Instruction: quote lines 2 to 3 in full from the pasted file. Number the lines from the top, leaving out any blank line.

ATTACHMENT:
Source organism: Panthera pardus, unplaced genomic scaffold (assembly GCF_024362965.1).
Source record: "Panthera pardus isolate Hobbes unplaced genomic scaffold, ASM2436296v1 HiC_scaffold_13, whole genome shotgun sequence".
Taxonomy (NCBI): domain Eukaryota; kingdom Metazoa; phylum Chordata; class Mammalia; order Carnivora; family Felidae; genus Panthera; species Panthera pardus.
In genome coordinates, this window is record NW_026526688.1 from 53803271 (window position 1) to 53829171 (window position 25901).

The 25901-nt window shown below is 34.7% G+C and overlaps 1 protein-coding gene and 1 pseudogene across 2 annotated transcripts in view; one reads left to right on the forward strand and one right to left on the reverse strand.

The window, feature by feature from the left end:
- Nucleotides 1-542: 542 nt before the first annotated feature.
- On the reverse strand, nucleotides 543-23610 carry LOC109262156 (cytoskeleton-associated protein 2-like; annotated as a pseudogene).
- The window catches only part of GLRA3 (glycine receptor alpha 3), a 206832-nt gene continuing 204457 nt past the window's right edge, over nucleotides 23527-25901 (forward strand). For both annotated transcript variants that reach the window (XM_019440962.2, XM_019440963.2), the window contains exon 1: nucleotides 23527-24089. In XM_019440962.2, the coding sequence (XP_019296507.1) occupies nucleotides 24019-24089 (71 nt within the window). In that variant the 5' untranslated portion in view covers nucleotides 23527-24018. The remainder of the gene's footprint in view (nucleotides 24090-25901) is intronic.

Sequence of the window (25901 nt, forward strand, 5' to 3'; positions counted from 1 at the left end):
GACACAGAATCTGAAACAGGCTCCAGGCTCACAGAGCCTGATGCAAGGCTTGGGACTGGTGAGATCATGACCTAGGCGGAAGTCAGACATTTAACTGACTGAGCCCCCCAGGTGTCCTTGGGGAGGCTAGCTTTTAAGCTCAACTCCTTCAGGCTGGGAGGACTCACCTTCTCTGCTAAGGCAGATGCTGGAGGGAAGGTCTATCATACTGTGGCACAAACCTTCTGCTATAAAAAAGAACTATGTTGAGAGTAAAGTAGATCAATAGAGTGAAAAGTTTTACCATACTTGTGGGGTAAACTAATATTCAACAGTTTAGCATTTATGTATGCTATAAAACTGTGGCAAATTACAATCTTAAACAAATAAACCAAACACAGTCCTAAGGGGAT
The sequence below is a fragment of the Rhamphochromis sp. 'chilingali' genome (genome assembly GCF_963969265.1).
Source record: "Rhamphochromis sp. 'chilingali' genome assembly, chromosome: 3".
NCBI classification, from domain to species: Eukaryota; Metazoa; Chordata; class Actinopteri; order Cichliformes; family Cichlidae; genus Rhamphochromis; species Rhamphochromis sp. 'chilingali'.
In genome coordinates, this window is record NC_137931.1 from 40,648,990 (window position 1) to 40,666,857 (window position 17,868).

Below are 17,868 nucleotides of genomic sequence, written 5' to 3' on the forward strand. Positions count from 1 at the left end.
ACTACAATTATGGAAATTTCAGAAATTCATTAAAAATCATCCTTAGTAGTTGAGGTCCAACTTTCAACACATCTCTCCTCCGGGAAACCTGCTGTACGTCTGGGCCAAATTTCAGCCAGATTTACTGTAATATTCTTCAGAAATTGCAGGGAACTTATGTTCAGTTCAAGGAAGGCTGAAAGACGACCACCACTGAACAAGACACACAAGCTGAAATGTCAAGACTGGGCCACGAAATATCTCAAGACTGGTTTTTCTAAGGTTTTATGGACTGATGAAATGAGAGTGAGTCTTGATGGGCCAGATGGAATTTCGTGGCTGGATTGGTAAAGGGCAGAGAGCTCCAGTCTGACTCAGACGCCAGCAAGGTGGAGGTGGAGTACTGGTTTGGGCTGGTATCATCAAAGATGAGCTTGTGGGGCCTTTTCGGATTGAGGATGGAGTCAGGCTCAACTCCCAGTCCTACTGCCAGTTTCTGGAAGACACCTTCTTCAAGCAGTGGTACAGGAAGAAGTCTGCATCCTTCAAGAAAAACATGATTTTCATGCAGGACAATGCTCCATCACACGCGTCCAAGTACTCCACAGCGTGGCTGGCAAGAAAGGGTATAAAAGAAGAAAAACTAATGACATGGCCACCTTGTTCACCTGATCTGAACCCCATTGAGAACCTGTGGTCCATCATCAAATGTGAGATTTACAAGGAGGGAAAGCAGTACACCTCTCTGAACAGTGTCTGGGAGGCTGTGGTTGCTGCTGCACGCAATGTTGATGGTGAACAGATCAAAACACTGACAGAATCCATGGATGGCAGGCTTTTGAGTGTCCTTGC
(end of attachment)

Source record: "Panthera pardus isolate Hobbes unplaced genomic scaffold, ASM2436296v1 HiC_scaffold_13, whole genome shotgun sequence".
Taxonomy (NCBI): domain Eukaryota; kingdom Metazoa; phylum Chordata; class Mammalia; order Carnivora; family Felidae; genus Panthera; species Panthera pardus.